Triangulating Methodologies from Software, Medicine and Human Factors Industries to Measure Usability and Clinical Efficacy of Medication Data Visualization in an Electronic Health Record System.
Within the last decade, use of Electronic Health Record (EHR) systems has become intimately integrated into healthcare practice in the United States. However, large gaps remain in the study of clinical usability and require rigorous and innovative approaches for testing usability principles. In this study, validated tools from the core functions that EHRs serve-software, medicine and human factors-were combined to holistically understand and objectively measure usability of medication data displays. The first phase of this study included 132 medical trainee participants who were randomized to one of two simulated EHR environments with either a medication list or a medication timeline visualization. Within these environments human-computer interaction metrics, clinical reasoning and situation awareness tests, and usability surveys captured their multi-faceted interactions. Results showed no statistically significant differences in the two displays from software and situation awareness perspectives, though there were higher statistically significant usability scores of the medication timeline (intervention) as compared to the medication list (control). This first phase of a novel design in triangulating methodologies revealed several limitations from which future experiments will be adjusted with hopes of yielding further insight and a generalizable testing platform for evolving EHR interfaces.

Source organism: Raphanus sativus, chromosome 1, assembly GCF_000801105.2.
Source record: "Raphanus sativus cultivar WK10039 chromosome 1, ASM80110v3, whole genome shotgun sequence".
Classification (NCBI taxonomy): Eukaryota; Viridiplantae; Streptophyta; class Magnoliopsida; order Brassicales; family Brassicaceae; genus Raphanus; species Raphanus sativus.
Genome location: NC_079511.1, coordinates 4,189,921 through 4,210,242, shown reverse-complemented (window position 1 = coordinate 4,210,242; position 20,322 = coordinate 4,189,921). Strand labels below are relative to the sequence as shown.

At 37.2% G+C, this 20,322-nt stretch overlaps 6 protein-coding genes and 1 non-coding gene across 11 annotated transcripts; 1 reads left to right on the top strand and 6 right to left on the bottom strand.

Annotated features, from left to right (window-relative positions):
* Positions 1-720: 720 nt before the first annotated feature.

Chang, B; Kanagaraj, M; Neely, B; Segall, N; Huang, E
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